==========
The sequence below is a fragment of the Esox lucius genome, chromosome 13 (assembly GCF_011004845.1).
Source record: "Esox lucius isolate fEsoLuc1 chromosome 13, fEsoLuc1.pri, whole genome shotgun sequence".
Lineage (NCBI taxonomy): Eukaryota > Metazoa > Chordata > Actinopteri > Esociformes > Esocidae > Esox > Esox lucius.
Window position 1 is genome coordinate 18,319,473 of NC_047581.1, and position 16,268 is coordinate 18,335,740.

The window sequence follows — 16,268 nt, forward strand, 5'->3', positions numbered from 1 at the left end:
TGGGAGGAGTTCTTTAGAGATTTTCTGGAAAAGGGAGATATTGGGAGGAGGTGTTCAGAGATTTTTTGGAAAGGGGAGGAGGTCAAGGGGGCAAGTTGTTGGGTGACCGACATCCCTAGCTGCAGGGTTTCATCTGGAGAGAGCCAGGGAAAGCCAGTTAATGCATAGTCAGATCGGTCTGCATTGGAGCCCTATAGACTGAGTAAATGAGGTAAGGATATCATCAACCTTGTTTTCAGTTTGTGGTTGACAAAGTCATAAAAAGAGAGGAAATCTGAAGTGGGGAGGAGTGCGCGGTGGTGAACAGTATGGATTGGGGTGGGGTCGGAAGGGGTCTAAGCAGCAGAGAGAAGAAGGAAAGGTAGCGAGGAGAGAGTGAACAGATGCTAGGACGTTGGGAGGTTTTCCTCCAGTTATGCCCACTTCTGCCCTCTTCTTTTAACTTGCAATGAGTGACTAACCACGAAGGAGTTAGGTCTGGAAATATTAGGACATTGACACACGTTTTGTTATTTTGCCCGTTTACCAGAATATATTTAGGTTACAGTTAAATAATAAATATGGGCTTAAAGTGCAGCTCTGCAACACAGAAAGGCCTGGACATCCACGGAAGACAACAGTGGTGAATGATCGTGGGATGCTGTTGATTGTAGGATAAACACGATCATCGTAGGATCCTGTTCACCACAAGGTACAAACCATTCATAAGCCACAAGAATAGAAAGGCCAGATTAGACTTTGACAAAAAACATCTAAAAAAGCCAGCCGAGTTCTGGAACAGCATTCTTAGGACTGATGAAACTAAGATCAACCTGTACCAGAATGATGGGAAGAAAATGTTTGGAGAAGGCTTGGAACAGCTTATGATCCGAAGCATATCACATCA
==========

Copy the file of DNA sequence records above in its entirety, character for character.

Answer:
The sequence below is a fragment of the Esox lucius genome, chromosome 13 (assembly GCF_011004845.1).
Source record: "Esox lucius isolate fEsoLuc1 chromosome 13, fEsoLuc1.pri, whole genome shotgun sequence".
Lineage (NCBI taxonomy): Eukaryota > Metazoa > Chordata > Actinopteri > Esociformes > Esocidae > Esox > Esox lucius.
Window position 1 is genome coordinate 18,319,473 of NC_047581.1, and position 16,268 is coordinate 18,335,740.

The window sequence follows — 16,268 nt, forward strand, 5'->3', positions numbered from 1 at the left end:
TGGGAGGAGTTCTTTAGAGATTTTCTGGAAAAGGGAGATATTGGGAGGAGGTGTTCAGAGATTTTTTGGAAAGGGGAGGAGGTCAAGGGGGCAAGTTGTTGGGTGACCGACATCCCTAGCTGCAGGGTTTCATCTGGAGAGAGCCAGGGAAAGCCAGTTAATGCATAGTCAGATCGGTCTGCATTGGAGCCCTATAGACTGAGTAAATGAGGTAAGGATATCATCAACCTTGTTTTCAGTTTGTGGTTGACAAAGTCATAAAAAGAGAGGAAATCTGAAGTGGGGAGGAGTGCGCGGTGGTGAACAGTATGGATTGGGGTGGGGTCGGAAGGGGTCTAAGCAGCAGAGAGAAGAAGGAAAGGTAGCGAGGAGAGAGTGAACAGATGCTAGGACGTTGGGAGGTTTTCCTCCAGTTATGCCCACTTCTGCCCTCTTCTTTTAACTTGCAATGAGTGACTAACCACGAAGGAGTTAGGTCTGGAAATATTAGGACATTGACACACGTTTTGTTATTTTGCCCGTTTACCAGAATATATTTAGGTTACAGTTAAATAATAAATATGGGCTTAAAGTGCAGCTCTGCAACACAGAAAGGCCTGGACATCCACGGAAGACAACAGTGGTGAATGATCGTGGGATGCTGTTGATTGTAGGATAAACACGATCATCGTAGGATCCTGTTCACCACAAGGTACAAACCATTCATAAGCCACAAGAATAGAAAGGCCAGATTAGACTTTGACAAAAAACATCTAAAAAAGCCAGCCGAGTTCTGGAACAGCATTCTTAGGACTGATGAAACTAAGATCAACCTGTACCAGAATGATGGGAAGAAAATGTTTGGAGAAGGCTTGGAACAGCTTATGATCCGAAGCATATCACATCA